Profit versus Meaningful Work?

Meaningful and Fulfilling Work

shopping cart At times there may seem to be a conflict between profit and meaningful work.  This is where the values of the leader come into play.  Here is an example of just that.

The board of the supermarket chain here in Massachusetts fired the CEO of the supermarket and replaced him with two other people. The employees refused to work for anyone except the former CEO. At the time this first happened I thought that their loyalty was remarkable. I still do.

Now over a month has gone by and the employees are still not working. The chain is a family business and the board is made up mostly of family members who are aligned with two different factions. One faction is with the former CEO who owns 49.5% of the company and the other faction is aligned with his cousin (Arthur S) who owns 50.5% of the company.

This family has been fighting for 10 years in and out of court. To say this firing is fueled by anger and vindictiveness is an understatement. At first I thought the striking employees were not working because their love of the former CEO (Artie T they call him). That is partially true.

The reason they love him though is because they have a secure job where they are well paid for what they do. Newspaper articles report that they get more money than most supermarket employees at other chains.

So because they are working for someone they admire and respect, get paid well for it and provide food at a reasonable price to the community, the work is meaningful and fulfilling to them.

Board Battles Affect Everyone

The board has 3 “independent non family members” one of whom recently shifted alliances so now the board favors the cousin who was not CEO (Arthur S).  Once he had the majority of the board under control he was able to fire his cousin.

It is not only the employees who are now affected by the strike. The stores can’t be restocked without employees at the warehouse filling the trucks. Truckers are out of work. Vendors can’t collect money that is owed them and can’t supply food because employees don’t unload the deliveries.

Customers are boycotting too. Meat and produce is gone but staples are still on the shelves of some stores. Prices have been very low compared to other supermarkets in the area so those who used to shop there have boycotted in the hopes that the market will return to the way it was before. This means shopping at more expensive places hopefully temporarily. (I have been doing this.)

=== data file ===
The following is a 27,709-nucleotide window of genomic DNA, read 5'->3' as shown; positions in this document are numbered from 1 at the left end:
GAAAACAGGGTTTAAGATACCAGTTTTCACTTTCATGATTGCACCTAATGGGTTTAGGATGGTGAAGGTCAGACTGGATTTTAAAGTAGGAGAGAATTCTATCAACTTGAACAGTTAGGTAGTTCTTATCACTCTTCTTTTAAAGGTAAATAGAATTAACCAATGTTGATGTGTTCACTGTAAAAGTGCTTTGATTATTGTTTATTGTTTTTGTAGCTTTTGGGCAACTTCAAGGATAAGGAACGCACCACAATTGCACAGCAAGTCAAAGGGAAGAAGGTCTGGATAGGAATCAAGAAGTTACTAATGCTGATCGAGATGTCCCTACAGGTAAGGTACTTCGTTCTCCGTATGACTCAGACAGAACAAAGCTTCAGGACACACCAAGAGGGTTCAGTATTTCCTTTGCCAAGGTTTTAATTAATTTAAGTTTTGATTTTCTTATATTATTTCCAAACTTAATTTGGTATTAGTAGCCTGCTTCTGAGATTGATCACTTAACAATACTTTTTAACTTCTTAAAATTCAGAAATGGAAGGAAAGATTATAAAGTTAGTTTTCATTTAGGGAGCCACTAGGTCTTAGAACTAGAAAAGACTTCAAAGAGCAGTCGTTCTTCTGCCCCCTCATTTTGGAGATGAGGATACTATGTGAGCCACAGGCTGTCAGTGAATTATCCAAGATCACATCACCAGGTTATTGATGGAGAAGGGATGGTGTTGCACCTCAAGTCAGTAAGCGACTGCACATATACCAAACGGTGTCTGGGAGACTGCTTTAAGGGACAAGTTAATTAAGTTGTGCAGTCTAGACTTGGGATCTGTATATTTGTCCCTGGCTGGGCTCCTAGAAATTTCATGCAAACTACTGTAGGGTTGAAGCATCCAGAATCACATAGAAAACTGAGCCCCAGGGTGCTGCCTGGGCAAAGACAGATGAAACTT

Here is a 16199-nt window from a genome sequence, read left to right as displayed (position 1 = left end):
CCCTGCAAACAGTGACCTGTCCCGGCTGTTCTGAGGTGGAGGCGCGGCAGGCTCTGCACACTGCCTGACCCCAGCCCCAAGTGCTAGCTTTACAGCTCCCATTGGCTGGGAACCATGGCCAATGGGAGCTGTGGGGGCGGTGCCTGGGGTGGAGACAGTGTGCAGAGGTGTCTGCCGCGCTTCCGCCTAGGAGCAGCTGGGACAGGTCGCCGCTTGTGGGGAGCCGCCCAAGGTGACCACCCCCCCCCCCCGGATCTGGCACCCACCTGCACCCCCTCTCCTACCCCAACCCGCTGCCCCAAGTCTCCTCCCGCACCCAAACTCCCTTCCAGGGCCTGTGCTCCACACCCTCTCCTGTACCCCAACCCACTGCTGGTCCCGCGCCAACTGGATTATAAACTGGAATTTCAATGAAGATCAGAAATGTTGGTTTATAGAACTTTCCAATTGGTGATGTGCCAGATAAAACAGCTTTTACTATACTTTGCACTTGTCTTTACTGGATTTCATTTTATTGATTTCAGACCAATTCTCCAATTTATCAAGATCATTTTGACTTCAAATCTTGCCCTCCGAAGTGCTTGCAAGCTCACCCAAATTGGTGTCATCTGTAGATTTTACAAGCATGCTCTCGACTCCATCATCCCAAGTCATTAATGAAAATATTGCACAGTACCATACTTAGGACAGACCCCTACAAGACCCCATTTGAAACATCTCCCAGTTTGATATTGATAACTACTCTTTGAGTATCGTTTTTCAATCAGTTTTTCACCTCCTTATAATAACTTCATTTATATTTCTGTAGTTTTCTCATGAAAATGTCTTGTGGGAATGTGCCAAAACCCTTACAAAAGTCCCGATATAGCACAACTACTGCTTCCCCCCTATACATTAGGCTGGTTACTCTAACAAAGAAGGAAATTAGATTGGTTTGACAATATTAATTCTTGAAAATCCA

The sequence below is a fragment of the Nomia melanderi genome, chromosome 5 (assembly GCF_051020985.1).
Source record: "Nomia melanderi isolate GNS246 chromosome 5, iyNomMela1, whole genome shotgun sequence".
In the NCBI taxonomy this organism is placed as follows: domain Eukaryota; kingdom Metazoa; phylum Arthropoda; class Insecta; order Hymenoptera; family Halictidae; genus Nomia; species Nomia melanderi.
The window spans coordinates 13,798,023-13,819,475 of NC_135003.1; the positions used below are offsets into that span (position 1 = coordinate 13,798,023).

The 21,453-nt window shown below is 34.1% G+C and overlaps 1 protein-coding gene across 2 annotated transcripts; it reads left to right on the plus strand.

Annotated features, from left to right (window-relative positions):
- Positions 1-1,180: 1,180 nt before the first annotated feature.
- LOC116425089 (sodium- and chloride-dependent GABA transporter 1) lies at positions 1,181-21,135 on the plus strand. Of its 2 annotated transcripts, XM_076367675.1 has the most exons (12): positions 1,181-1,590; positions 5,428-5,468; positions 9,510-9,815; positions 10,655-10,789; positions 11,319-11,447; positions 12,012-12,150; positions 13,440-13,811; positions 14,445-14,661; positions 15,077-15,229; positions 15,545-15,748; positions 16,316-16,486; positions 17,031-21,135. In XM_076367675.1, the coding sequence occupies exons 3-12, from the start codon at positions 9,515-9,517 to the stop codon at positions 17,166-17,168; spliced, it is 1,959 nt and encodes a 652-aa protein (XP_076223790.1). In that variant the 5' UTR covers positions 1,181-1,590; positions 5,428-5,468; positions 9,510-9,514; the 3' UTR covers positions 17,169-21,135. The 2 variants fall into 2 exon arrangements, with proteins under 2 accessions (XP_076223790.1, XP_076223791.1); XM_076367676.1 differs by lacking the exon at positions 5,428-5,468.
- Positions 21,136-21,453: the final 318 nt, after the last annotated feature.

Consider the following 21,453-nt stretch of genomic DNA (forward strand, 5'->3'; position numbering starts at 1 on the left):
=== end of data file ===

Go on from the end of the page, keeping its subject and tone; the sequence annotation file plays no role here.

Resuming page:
What a tragedy! It is possible that everyone will lose in this. The supermarket is losing its value so the board members will lose money; the employees are not working so they also are losing money. Suppliers have no orders for goods so they lose money too. Customers will have to get used to higher food bills.

Lessons for those who want meaningful and fulfilling work

For those who want meaningful and fulfilling work what lessons can we learn here?

  • If you have a job that is meaningful and fulfilling be grateful but be aware. This family has been fighting over the company since the 1990s.
  1. Have a plan of what you will do if something happens to change the environment and working conditions where you work.
  • Meaningful relationships bring loyalty. Bad relationships are toxic. Artie T knew how to build strong relationships with the employees by learning their names and something about their lives. The employees continue to say that the business is like a family.
  1. Build relationships with people who share your values and feed those relationships. Bad relationships are toxic. Stay away from them. Good relationships help you to grow and thrive.
  • Vendors are suffering too. Many said that over 50% of their business was with this supermarket.
  1. If you are a business owner, be sure that you are not so dependent on one client or customer’s business. If that client/customer leaves, you may be forced into bankruptcy.
  • Members of the Board of Directors have a responsibility to make sure the company is profitable. According to reports in the newspaper this company was already profitable but the board members wanted it to be even more profitable. They were angry that the former CEO (Artie T) paid too much money to the employees in the form of bonuses and salary. They value profit over the work of the employees.
  1. Here is a conflict in the values of different factions of the board. It appears the former CEO values the employees and the board members aligned with his cousin value making the company more profitable. The board needs a good PR expert because this makes them look greedy and Artie T looks generous.
  • Artie T was a master at building a loyal and hardworking team. It is interesting that in the last decade that loyalty was lost in most other businesses.
  1. The lesson for business owners, members of boards of directors, CEOs, presidents, and managers is that your employees are a valuable resource. Treat them fairly and build a loyal hardworking organization.

In the end this has been sad for everyone involved. Neither faction is blameless. This will make an interesting business case for business schools. What do you think? Is it money over meaningful work for you? What have you learned from your experience?



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